Yet another blog from some random dude training for Ironman and beyond

Stansbury Tri: For me, a success story

As noted earlier, my training has gone in the crapper as a result of burnout, busy schedules and a bum knee.

That didn’t stop me from signing up for the Stansbury Triathlon this morning.

I had done absolutely no run training at all for the past six weeks — not a single mile.

I had also done virtually no swim training during the past six weeks — just two visits to the pool for casual lap swimming.

In fact, even my bike training had taken several days off — way too many days off.

But I figured I could still squeeze out a sprint distance tri without killing myself and since I had a brother and a nephew also willing to race with me, I decided to give it a go.

Glad I did.

The swim was not necessarily a fast one. But I did OK and got out of the water ahead of a few people. The water was plenty warm enough to swim without the wetsuit, but I decided the added buoyancy would be worth the lost minute in transition.

I hustled up to T1 hoping to be on the bike soon. I had the shoes clipped into the bike already — my first time doing this — and I decided to ride without socks — also the first time.

This was a good strategy and a bad one. I got on the bike and out the gate quick enough, but while putting my foot into the right shoe, I knocked the Velcro strap out of the loop and had to slow down considerable while I coasted 100 meters or so to get the shoe put back together. Once I got the shoes on properly, I was off for the races.

Five or six people passed me during my shoe episode but I passed them quickly. and I kept passing people. In fact, with the exception of one guy who cut inside me at the turnaround, I was not passed by anyone on the bike after the first minute. And I passed that dude back 10 seconds after he passed me.

I chugged along at a decent, but not entirely satisfactory, pace of 23 miles per hour averaged over the 12.5 mile course. The road had a not insignificant amount of 90-degree turns. It wasn’t exactly like racing at DMV, but there were several 90-degree turns as we meandered through the town. I took full advantage of the corners and smoothed things out as much as I could to keep the pace high.

My nephew, Tanner, is an outstanding swimmer and started in the wave seven minutes ahead of me — meaning he probably had an 8-10 minute lead on me when we started the bike. I was surprised to see him at Mile 6 and noted he was just about a mile or less ahead of me at that point. He become my rabbit and I focused on chasing him down on the return to T2.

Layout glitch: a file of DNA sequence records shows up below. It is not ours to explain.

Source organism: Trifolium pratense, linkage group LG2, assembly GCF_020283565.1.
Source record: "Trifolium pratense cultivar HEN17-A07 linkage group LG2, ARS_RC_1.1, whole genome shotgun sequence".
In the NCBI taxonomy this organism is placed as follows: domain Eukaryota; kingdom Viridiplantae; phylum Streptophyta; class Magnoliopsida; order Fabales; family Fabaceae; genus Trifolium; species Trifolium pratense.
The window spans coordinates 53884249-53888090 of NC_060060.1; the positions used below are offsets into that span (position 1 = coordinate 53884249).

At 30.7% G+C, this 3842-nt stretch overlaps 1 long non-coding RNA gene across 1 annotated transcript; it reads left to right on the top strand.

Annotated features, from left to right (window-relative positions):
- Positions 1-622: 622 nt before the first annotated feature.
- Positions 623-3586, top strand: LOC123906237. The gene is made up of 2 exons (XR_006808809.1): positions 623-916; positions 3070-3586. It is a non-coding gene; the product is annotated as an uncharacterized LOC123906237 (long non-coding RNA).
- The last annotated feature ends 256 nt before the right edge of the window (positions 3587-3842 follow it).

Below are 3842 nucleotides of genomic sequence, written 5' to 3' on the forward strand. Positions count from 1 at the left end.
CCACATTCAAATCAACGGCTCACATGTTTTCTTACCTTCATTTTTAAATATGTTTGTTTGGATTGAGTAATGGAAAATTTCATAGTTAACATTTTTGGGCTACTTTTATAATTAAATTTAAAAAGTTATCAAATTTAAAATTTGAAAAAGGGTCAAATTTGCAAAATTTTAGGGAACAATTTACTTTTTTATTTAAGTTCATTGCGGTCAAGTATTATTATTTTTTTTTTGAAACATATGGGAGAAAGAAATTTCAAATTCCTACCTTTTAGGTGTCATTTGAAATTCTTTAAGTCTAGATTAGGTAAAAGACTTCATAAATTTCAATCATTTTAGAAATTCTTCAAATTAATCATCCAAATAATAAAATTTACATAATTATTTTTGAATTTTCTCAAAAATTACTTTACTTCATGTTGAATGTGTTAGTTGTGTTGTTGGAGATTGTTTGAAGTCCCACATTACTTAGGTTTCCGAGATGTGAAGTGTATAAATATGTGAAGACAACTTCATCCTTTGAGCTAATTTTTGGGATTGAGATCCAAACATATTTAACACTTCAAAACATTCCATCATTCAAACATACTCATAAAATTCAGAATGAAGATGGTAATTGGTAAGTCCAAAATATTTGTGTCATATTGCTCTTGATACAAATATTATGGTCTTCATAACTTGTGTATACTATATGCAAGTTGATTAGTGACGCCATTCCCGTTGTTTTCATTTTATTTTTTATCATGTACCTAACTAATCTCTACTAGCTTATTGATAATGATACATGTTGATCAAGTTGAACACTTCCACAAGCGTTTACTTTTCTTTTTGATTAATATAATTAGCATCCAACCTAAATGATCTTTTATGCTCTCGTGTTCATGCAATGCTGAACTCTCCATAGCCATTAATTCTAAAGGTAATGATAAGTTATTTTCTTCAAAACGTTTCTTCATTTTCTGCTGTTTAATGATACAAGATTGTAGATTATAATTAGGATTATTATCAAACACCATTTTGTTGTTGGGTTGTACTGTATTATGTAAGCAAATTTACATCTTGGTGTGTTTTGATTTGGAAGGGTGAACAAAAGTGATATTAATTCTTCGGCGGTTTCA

I finally caught him at Mile 11 and gave him a “Beep, beep” as I passed him.

Into T2 I went feeling all right.

I racked the bike, tossed the helmet and bike shoes to the side and put on the socks and shoes.

As I stood to leave transition and start the run, I saw Tanner running his bike in, so I knew I’d have about a two minute head start on him for the run.

It was only a 5k run, but I just couldn’t manage to get my pace very high and was, as usual, passed by several people I had passed earlier. That wasn’t a problem, really, because I was in a mindset to just enjoy the race and get myself back into the Tri Geek mode.

I stopped running and walked through the water station then resumed the run noting that Tanner was now about 500 meters behind me. With about a half mile to go, I looked back and saw him closing, I again walked a few steps until he caught me and then we finished together. I made a weak attempt to sprint at the finish but he saw it and beat me by a half step.

Still, he had that seven minute headstart so I knew I had the overall time victory.

We sat in the shade and waited for his father, Jason, to finish and seven minutes later he ran in with a “OK, I finished it” look on his face.

Turns out I placed 33rd overall in the sprint distance and 6th in the 40-44 age group.

Considering the amount of training I did in the six weeks leading up to this race, I’m satisfied.

I’m also ready to light that fire again and train more aggressively. Not sure what the next triathlon will be — there are options pretty much every week — but I’ll get a few more in before the season is done.

Feels good to race again. That, and beating my brother, is all I wanted.

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